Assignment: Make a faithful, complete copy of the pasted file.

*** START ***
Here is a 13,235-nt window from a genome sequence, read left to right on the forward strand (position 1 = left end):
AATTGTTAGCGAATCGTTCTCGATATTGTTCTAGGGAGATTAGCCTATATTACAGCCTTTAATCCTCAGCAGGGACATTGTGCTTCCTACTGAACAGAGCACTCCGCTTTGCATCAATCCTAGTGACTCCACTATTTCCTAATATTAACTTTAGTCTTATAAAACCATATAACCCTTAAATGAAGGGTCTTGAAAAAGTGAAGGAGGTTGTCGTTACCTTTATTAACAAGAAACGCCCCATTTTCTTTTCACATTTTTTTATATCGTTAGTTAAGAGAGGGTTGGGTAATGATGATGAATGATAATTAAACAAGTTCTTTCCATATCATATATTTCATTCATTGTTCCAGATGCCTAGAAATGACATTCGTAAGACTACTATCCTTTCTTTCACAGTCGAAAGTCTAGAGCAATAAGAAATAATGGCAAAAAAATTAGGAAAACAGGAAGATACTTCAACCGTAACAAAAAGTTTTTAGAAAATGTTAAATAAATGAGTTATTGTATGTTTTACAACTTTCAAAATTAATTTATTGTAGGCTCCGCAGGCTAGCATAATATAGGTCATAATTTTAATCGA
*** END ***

Here is a 13,235-nt window from a genome sequence, read left to right on the forward strand (position 1 = left end):
AATTGTTAGCGAATCGTTCTCGATATTGTTCTAGGGAGATTAGCCTATATTACAGCCTTTAATCCTCAGCAGGGACATTGTGCTTCCTACTGAACAGAGCACTCCGCTTTGCATCAATCCTAGTGACTCCACTATTTCCTAATATTAACTTTAGTCTTATAAAACCATATAACCCTTAAATGAAGGGTCTTGAAAAAGTGAAGGAGGTTGTCGTTACCTTTATTAACAAGAAACGCCCCATTTTCTTTTCACATTTTTTTATATCGTTAGTTAAGAGAGGGTTGGGTAATGATGATGAATGATAATTAAACAAGTTCTTTCCATATCATATATTTCATTCATTGTTCCAGATGCCTAGAAATGACATTCGTAAGACTACTATCCTTTCTTTCACAGTCGAAAGTCTAGAGCAATAAGAAATAATGGCAAAAAAATTAGGAAAACAGGAAGATACTTCAACCGTAACAAAAAGTTTTTAGAAAATGTTAAATAAATGAGTTATTGTATGTTTTACAACTTTCAAAATTAATTTATTGTAGGCTCCGCAGGCTAGCATAATATAGGTCATAATTTTAATCGA